• Annual premium paid during the year preceeding the year of assessment to an insurance company in respect of insurance on the individual’s life or the life of his spouse shall be allowed as a deduction.
  • Incomes of NGN 30,000.00 (Thirty Thousand Naira Only) or less are now exempted from tax.

Capital Gains Tax 

  • Compensation paid to an employee for loss of an office in excess of N10, 000,000.00 shall be subject to capital gains tax.

Gas Utilization Incentive 

  • The incentives in the CITA for companies in the “downstream gas” utilisation sector will not apply where same is claimed under the PPTA, the IDITRA and any other law.

Stamp Duties

  • The definition of “stamp” has been amended to admit the utilization of adhesive stamps produced by the Nigeria Postal Service (NPS).

Electronic Money Transfer 

  • All electronic transfer of funds in excess of N10, 000.00 attract a flat “levy” of N50, 00. This replaces stamp duty and gives the impression that the administration of this levy can be assigned to another body that is not the FIRS. It is expected that the Minister of Finance will make further clarifications on this.   

Value Added Tax (VAT)

  • VAT is no longer charged on services such as commercial airline tickets for airlines registered in Nigeria and hired/rented or leased agro-equipment for agricultural purposes. 
  • Any company that makes a supply of taxable goods and services in Nigeria has an obligation to register for VAT purposes. Note that tax representatives can be used.  The Act confirms that the effective date for the 7.5% VAT rate commenced on 1 February 2020.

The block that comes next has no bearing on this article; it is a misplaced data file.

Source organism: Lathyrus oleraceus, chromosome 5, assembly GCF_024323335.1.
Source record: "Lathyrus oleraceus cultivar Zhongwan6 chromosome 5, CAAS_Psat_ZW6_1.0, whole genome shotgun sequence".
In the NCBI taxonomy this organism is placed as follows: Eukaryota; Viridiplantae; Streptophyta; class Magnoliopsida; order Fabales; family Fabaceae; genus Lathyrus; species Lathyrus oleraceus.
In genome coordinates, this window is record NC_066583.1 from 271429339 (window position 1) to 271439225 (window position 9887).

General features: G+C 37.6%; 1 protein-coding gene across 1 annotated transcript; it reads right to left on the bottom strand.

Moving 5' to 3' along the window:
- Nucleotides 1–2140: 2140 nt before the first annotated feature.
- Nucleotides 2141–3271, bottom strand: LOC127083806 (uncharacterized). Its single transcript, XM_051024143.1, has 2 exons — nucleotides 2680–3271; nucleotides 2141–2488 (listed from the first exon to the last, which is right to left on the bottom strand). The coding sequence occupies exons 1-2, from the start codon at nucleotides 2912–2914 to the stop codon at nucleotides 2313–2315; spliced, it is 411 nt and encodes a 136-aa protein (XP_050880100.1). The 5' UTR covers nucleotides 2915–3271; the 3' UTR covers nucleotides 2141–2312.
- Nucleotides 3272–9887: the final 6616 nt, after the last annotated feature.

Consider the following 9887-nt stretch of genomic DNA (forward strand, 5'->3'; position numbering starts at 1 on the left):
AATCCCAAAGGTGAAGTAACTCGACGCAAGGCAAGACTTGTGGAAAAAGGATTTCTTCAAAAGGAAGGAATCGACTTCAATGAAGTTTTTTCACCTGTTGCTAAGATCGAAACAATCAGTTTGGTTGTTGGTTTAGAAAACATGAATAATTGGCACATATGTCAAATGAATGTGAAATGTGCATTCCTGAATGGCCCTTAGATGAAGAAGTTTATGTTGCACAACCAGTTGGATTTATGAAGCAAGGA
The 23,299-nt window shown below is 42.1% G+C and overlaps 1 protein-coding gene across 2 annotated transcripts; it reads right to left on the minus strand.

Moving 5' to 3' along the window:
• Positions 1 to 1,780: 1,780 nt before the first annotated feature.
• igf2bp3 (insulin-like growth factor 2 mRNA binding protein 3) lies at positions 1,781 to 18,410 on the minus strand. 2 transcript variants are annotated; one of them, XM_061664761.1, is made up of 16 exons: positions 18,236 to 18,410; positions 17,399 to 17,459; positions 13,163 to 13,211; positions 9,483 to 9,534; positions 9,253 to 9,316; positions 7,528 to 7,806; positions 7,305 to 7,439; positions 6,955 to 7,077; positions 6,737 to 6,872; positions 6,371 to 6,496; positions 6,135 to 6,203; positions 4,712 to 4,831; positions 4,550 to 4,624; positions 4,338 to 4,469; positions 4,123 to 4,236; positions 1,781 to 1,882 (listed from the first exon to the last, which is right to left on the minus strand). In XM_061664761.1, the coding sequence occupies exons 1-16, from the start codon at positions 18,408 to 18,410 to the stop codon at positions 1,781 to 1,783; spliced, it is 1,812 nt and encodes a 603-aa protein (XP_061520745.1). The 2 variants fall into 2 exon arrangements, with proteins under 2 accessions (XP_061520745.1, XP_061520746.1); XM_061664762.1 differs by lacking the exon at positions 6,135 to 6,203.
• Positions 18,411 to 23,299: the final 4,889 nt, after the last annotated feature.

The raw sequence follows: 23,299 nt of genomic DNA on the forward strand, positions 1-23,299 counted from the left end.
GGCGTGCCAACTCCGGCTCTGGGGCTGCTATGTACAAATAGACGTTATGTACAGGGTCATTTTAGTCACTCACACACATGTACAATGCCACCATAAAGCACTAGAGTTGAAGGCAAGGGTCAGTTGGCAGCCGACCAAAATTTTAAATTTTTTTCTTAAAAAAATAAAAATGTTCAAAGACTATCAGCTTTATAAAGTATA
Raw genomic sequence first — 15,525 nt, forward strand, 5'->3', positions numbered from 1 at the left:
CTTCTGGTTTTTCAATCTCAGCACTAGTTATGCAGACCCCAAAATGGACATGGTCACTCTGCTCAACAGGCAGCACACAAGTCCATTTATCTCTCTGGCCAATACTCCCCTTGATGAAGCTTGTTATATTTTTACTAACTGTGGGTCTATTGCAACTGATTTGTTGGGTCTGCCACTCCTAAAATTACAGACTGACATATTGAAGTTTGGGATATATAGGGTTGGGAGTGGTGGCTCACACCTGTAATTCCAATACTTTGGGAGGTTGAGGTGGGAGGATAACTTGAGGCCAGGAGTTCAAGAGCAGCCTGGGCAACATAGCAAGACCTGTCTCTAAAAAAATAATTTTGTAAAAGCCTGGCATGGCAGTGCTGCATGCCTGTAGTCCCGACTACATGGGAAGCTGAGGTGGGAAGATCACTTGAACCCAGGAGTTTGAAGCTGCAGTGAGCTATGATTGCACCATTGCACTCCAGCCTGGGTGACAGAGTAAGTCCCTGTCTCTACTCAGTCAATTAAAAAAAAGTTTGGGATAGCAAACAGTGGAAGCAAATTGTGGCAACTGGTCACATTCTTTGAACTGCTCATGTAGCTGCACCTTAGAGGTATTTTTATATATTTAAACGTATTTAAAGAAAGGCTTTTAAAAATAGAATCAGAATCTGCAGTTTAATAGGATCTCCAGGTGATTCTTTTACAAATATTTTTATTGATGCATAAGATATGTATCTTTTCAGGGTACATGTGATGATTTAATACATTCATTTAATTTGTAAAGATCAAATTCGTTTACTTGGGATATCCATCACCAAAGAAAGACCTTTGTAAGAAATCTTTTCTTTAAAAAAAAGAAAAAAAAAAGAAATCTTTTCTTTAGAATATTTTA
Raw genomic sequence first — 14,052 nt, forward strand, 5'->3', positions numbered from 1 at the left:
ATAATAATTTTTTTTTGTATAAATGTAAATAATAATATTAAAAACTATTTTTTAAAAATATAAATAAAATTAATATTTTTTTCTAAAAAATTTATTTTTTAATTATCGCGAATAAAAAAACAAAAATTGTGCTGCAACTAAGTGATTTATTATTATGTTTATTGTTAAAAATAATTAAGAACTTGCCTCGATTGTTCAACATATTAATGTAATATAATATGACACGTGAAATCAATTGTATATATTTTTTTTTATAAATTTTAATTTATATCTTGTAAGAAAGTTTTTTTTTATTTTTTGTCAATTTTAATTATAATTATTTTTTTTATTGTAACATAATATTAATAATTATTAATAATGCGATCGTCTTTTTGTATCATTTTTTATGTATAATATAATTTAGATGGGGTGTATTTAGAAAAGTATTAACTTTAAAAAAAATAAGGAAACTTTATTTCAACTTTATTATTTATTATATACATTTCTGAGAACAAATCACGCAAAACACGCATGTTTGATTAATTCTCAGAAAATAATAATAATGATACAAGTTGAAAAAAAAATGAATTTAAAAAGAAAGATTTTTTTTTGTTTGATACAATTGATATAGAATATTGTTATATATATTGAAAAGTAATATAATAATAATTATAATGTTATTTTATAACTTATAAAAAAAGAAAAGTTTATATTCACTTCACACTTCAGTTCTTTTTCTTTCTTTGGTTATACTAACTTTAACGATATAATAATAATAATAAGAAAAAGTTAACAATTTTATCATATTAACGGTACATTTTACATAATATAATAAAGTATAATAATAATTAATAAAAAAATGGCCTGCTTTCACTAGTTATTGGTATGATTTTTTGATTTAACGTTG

Pioneer Status 

  • Primary agricultural businesses involved in crop, livestock, forestry activities and fish production are now eligible for pioneer status incentive. 

Customs and Excise Tariff

  • Import duty on cars for transport has been reduced from 30% to 5%.
  • Purchased or leased aircraft engines, spare parts and components by Nigerian registered airlines providing commercial air transport services are now exempt from import duty.
  • Previous exemptions granted on imported goods that are not locally made and raw materials not locally sourced shall no longer apply.
  • All telecommunication services in Nigeria shall now be liable to new rates to be specified at a later date by the President. 
  • Services are now subject to excise duties based on the rates provided in the 5th Schedule to Customs and Excise Act. 

Filing Requirement for Entities in the FTZ

  • All Companies operating in the FTZ are now mandated to file their returns with the FIRS. Failure to do this will attract sanctions.

Fiscal Responsibility Act There has been an expansion of the conditions where the President may exceed the aggregate ceiling of expenditures. The conditions now include war, safety, breakdown of law and order, natural disaster or other public dangers threatening the existence and unity of Nigeria. 

Tax Administration 

  • The FIRS can now have virtual hearings, use technology to collect taxpayer information and ensure data protection measures of the information collected. 
  • For the purpose of tax refunds, the Accountant-General of the Federation shall create dedicated accounts for each tax-types and fund such refunds from the respective accounts of the government that the tax-type is remitted into.
  • The FIRS can now get or provide assistance to foreign Government or other bodies on revenue or tax issues. This brings to fore the importance of international tax treaties, country-by-country reporting amongst other international collaborations and agreements on taxation. 

Conclusion

The foregoing changes are hugely positive and would serve to ensure transparency in the public sector. However, businesses and individuals are urged to re-evaluate their tax advisory, planning and compliance strategies and modify where necessary by consulting professionals.

Credit: Ibrahim Moshood, Associate at The Centurion Law Group